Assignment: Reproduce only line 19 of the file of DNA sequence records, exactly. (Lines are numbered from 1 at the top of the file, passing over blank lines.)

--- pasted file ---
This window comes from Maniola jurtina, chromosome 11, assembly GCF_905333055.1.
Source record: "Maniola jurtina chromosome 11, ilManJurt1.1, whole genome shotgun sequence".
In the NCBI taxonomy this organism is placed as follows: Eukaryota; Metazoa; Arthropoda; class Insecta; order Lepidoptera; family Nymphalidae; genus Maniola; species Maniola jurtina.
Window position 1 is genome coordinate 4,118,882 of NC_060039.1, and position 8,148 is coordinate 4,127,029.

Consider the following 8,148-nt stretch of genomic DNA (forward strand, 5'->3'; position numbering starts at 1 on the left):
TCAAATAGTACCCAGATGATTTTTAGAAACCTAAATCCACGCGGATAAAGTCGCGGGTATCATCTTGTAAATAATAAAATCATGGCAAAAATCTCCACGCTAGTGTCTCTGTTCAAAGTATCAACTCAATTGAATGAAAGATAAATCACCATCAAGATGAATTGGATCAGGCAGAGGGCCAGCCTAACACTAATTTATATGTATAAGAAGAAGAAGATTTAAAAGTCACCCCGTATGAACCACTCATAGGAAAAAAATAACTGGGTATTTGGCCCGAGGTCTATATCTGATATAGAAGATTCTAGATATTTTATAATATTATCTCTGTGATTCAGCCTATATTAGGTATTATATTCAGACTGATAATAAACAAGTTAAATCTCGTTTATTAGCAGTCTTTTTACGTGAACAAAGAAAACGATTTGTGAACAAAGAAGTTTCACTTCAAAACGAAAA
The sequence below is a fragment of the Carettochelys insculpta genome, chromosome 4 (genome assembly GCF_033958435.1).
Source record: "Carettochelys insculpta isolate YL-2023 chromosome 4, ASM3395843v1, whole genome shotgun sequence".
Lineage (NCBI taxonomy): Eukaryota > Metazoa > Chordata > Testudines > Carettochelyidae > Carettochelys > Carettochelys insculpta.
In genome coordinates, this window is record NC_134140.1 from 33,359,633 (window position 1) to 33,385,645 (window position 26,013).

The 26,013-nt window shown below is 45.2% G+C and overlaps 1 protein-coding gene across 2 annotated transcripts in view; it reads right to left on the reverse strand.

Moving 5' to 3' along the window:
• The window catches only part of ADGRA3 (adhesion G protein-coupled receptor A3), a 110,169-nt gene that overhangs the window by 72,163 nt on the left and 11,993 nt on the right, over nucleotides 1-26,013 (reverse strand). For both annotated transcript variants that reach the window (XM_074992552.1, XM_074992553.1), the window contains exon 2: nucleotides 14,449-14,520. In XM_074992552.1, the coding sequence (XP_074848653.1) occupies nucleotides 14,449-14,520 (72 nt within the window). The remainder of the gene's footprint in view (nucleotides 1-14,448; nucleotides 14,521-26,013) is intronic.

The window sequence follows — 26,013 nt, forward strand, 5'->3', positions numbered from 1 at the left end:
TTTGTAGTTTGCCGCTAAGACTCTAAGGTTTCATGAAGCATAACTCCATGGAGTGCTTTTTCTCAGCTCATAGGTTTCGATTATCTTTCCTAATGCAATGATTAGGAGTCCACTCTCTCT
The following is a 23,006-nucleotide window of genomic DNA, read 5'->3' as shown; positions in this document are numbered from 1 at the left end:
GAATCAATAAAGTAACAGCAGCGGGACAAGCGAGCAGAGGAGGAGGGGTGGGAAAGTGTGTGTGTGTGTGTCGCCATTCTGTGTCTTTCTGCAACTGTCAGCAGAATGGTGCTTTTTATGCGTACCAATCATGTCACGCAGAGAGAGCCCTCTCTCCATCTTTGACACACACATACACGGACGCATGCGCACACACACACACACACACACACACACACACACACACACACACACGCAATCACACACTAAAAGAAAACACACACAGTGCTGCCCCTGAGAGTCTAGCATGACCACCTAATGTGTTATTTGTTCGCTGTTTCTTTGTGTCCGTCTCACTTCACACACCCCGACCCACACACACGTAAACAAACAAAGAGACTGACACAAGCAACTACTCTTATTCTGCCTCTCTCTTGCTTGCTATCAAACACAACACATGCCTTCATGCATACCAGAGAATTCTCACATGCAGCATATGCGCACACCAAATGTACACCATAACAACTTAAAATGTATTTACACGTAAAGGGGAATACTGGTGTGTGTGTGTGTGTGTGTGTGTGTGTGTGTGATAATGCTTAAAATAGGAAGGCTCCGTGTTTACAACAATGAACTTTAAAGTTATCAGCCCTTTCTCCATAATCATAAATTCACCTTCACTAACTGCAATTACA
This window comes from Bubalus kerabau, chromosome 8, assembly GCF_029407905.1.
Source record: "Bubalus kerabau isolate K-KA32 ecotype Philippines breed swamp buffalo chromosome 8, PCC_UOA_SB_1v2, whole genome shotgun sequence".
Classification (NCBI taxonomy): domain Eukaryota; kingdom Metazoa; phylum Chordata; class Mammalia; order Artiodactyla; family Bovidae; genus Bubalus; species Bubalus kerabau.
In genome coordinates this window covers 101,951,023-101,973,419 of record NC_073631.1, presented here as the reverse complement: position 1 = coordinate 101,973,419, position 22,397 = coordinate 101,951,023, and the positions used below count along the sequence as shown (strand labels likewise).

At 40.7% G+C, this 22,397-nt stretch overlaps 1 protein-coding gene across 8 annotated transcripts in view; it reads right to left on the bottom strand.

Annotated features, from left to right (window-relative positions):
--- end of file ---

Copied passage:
Source record: "Bubalus kerabau isolate K-KA32 ecotype Philippines breed swamp buffalo chromosome 8, PCC_UOA_SB_1v2, whole genome shotgun sequence".